CC Open Source Blog

CC Legal Database: a new beginning


by Krystle Salazar on 2020-05-22

This blog is part of the series: Outreachy May 2020 round: CC Legal Database

CC maintains a collection of case law and legal scholarship relevant to legal issues around Creative Commons licenses. The CC Legal Database system gathers and exposes this information for everybody, as anyone can submit information, this aims to help understanding how CC legal tools have been interpreted by courts, and how they operate the larger legal ecosystem.

The current site is a beta version built on Jekyll, a static site generator, using Google forms and spreadsheets as database. This system has served its purpose, but it's time to modernize it since there are several issues we want to fix, mainly related to the automation of review and publication process, as for the visual styles, CC is doing a major redesign of websites with Vocabulary, the new design system, to unify the user experience.

The process for collecting the information is decoupled into loose spreadsheets, some Google forms, and its publication is a cumbersome manual process for two teams involved, the Legal Team that have to review the incoming data and edit it if necessary, and the Tech Team which is the one that actually publishes. This is prone to human errors (e.g. missing a column entry for one row) that can be easily avoided as well as save time to both CC teams.

This project, Reimplement CC’s Legal Database using Django, aims to address all these main issues, automate the reviewing and publication process, empowering CC legal staff to manage all the workflow without the intervention of the tech team, and make use of Vocabulary components and guides to unify styles with the rest of Creative Commons products.


First task in the plan is to design the user-facing parts of the new website on Figma, this tool allows to easily draw on the browser (great for start quickly since no need to install a program in your PC) and even collaborate between peers to edit one document at the same time. CC keeps here the Vocabulary design library, so it facilitates a lot using the already existing components.

You can find designs and follow the process in this Figma link: New CC Caselaw Mockups. A new logo was made by the UX designer Francisco, with this the project start feeling like a consistent product of CC.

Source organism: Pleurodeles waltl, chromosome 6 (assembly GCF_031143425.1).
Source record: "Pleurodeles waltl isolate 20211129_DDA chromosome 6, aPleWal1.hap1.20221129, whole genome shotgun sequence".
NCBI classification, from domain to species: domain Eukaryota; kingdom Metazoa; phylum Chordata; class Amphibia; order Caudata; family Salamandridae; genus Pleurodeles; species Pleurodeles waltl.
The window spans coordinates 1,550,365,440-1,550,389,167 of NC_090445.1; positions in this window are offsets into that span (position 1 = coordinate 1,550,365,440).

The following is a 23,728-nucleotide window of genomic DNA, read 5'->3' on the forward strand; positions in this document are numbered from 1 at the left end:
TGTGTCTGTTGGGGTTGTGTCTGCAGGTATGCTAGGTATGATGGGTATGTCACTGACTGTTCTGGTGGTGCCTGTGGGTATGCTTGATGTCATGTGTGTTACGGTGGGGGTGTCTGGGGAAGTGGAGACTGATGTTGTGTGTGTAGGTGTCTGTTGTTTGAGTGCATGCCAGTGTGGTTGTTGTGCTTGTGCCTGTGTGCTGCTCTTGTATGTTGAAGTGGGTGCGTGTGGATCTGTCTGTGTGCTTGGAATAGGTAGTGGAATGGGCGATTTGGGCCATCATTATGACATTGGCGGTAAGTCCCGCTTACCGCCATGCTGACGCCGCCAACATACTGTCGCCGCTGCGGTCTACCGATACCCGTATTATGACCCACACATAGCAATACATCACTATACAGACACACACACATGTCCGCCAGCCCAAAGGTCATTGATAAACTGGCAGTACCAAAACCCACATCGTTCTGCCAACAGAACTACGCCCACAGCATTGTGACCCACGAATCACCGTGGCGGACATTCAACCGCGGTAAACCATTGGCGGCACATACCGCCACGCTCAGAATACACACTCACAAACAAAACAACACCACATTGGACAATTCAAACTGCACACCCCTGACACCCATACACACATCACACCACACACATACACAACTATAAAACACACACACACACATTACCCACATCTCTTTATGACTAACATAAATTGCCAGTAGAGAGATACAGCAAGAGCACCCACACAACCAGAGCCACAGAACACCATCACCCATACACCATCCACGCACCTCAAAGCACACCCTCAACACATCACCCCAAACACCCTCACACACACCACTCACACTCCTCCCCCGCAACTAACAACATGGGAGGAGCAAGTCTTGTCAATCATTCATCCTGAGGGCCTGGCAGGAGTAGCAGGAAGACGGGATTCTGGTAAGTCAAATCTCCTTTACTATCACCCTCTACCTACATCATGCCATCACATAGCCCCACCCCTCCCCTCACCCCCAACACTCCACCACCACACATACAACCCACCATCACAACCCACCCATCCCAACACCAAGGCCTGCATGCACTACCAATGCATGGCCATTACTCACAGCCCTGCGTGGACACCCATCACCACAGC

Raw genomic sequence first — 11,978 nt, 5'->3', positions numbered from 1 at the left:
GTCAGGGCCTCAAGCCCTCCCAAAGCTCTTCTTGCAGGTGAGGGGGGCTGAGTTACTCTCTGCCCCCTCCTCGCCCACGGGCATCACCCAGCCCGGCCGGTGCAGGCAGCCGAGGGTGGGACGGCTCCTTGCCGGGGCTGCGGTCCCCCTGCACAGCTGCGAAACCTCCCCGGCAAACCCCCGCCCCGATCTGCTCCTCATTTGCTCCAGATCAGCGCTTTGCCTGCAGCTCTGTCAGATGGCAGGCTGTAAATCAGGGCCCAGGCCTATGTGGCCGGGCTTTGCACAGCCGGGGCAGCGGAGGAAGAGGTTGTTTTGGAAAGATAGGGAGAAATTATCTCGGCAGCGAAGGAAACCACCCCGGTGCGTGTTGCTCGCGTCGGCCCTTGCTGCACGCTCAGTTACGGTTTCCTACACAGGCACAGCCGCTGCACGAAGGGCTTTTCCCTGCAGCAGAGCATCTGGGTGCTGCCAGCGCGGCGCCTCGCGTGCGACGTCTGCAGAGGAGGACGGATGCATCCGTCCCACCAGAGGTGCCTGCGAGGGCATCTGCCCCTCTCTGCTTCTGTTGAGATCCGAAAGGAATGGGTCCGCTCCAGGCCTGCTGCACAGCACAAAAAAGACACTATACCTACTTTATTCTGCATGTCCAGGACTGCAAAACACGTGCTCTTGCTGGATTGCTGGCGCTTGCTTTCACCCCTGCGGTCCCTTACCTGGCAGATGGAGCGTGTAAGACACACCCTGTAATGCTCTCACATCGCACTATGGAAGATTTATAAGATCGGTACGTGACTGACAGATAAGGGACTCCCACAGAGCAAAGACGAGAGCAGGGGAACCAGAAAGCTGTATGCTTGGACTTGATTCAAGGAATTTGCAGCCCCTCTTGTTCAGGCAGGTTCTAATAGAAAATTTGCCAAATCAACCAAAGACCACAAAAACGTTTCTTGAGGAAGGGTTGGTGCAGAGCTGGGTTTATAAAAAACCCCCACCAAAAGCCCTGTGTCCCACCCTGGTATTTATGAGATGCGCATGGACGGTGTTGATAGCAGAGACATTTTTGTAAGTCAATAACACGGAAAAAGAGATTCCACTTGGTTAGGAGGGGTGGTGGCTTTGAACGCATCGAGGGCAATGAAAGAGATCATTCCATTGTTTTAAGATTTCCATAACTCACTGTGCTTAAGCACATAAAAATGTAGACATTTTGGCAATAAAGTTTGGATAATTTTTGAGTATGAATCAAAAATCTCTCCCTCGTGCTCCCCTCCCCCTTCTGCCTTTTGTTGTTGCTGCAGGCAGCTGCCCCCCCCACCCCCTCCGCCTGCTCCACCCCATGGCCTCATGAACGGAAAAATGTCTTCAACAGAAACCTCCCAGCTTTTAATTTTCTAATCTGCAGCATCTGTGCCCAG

New Creative Commons Legal Database logo

Why Django?

Before I briefly mentioned the use of Django, a framework of Python, for the implementation, so I will state some reasons that led to this decision.

Two options were given for the backend development: WordPress or Django. WordPress is a nice tool to build sites like blogs and e-commerce, it gives a lot of functionalities to end-users (usually not technical) out of the box and can be extended with a wide ecosystem of plugins, but I identified some cons for this particular case. It will bring many not necessary features to the system initially planned and will take considerable work to customize both, the frontend with Vocabulary and the database in the backend. Building a Wordpress theme with Vocabulary was already considered for another project apart, so that should be done first. As for the DB, deal with Wordpress tables may not be the best developer experience and could be a real mess.

Looking at Django with Python, we can start in a greenfield ready to customize, like Wordpress, is a mature technology with a large number of libraries to extend its functionalities. For maintenance, the engineering team will be responsible and since Django is already used to back the CC Search, currently the most ambitious products of the organization, then there should be no problem with this point. Given all this it seemed obvious to me to choose Django for this project.

Next steps

It has only been a week so we're just starting, so next task to do sooner are:

How you can help

We are still discussing the new image before start coding so these are some options if you want to get involved:

CC Legal Database is my Outreachy project for this summer, under the guidance of Director of Engineering Kriti Godey and Core Systems Manager Timid Robot Zehta, they are very supportive and the CC community is notable welcoming.

This is the first post of a series so stay tuned if you're interested to know more.